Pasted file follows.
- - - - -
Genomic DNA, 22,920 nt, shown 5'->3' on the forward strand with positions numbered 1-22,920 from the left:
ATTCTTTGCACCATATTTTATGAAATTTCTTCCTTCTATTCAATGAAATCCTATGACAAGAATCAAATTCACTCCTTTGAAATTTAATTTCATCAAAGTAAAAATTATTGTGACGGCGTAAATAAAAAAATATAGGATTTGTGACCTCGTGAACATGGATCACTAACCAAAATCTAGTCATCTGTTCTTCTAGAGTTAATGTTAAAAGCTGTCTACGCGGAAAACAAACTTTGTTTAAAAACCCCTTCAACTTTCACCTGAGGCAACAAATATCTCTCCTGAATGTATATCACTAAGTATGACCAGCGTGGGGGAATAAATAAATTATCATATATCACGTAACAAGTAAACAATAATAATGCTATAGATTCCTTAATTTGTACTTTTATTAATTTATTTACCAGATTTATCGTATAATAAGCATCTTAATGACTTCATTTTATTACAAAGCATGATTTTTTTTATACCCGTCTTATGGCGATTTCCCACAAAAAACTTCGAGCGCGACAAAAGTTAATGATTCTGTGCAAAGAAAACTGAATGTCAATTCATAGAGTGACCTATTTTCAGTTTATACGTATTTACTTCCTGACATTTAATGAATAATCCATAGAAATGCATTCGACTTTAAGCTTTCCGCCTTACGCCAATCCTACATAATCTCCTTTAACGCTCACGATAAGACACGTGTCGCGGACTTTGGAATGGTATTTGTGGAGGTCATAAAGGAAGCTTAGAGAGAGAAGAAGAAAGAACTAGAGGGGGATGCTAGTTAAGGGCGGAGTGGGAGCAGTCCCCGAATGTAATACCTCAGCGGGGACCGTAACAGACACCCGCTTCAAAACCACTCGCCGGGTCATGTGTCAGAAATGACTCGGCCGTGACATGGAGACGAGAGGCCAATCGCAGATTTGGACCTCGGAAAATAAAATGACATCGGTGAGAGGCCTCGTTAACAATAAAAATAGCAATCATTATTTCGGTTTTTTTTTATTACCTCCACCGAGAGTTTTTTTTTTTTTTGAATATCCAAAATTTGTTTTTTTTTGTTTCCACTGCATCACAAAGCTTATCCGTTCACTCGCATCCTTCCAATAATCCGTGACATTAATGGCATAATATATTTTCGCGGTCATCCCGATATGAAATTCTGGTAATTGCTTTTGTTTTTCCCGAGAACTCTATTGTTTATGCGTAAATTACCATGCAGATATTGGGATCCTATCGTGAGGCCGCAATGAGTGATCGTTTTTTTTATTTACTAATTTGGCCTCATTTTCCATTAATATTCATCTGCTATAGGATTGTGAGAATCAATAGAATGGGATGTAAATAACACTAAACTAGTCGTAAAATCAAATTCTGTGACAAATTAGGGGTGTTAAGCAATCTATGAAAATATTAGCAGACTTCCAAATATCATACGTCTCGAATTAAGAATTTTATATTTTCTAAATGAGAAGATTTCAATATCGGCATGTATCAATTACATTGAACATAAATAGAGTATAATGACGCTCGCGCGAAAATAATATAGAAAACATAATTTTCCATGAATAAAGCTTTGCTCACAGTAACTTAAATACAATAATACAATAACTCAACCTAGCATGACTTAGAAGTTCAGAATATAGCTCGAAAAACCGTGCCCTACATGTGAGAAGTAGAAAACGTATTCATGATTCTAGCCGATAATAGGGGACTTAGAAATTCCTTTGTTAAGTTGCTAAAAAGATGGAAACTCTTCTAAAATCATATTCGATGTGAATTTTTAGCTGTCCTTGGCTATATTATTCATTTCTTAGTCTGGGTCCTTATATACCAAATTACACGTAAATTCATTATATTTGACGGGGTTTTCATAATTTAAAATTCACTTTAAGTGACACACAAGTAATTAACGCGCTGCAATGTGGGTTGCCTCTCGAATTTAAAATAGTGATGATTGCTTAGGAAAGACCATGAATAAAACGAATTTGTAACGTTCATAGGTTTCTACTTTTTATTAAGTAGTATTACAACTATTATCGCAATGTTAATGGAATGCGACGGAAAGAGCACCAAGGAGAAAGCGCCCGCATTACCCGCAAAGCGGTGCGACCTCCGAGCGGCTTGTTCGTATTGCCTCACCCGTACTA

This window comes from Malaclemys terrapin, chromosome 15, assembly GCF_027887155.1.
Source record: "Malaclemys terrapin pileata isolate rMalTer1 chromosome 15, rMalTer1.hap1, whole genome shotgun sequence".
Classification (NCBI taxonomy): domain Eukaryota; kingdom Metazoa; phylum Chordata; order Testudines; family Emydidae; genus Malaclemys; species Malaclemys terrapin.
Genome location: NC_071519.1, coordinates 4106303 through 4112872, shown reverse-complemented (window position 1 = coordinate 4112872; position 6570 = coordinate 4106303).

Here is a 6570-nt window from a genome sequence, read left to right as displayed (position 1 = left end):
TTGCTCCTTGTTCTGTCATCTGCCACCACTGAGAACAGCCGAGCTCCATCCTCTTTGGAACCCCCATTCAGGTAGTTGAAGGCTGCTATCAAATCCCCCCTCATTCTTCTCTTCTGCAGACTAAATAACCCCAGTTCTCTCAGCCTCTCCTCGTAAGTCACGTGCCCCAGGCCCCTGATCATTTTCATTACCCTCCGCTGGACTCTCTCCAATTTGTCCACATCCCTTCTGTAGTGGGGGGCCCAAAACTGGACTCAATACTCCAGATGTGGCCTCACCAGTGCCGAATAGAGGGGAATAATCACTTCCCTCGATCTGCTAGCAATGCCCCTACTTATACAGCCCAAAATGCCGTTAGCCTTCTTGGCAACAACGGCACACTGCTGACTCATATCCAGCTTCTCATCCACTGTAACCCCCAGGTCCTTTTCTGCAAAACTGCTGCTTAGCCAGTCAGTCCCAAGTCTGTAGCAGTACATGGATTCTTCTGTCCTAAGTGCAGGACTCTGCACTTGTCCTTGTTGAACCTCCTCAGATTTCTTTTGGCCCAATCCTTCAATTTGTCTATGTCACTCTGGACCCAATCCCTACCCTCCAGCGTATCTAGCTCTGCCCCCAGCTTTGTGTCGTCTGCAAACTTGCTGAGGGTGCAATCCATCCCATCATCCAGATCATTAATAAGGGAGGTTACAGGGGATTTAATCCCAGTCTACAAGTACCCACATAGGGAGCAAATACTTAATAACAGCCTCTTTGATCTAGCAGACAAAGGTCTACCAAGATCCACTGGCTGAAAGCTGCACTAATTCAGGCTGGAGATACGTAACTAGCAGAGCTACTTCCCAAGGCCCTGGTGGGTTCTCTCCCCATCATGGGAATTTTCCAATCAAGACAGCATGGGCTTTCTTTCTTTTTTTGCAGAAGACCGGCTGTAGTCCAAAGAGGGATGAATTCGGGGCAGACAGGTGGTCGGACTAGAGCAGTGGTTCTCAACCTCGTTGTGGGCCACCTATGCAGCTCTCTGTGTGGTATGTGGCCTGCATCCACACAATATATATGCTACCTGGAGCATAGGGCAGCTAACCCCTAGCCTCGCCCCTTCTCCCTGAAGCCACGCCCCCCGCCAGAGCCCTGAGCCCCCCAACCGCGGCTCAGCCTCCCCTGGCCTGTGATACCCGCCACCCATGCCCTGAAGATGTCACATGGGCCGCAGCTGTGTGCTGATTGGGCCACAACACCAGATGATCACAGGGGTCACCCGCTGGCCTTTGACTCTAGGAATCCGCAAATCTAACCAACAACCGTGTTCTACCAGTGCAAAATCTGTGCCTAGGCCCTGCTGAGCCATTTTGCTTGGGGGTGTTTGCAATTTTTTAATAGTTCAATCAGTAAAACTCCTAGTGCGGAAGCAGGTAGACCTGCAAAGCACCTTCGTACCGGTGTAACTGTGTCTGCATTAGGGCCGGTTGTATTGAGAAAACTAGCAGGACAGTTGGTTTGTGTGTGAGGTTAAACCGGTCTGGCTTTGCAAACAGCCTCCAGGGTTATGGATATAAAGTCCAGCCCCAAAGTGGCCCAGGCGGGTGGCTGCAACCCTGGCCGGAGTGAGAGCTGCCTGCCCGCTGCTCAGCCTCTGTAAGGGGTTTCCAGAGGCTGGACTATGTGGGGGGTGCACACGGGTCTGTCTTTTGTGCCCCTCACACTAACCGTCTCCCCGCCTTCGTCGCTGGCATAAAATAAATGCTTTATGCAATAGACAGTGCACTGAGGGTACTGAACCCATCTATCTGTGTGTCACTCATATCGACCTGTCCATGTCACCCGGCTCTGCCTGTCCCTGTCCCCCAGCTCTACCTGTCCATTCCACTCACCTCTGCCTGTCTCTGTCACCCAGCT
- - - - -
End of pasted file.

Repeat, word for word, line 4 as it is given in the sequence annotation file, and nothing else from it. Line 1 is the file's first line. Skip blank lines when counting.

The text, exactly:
Source record: "Malaclemys terrapin pileata isolate rMalTer1 chromosome 15, rMalTer1.hap1, whole genome shotgun sequence".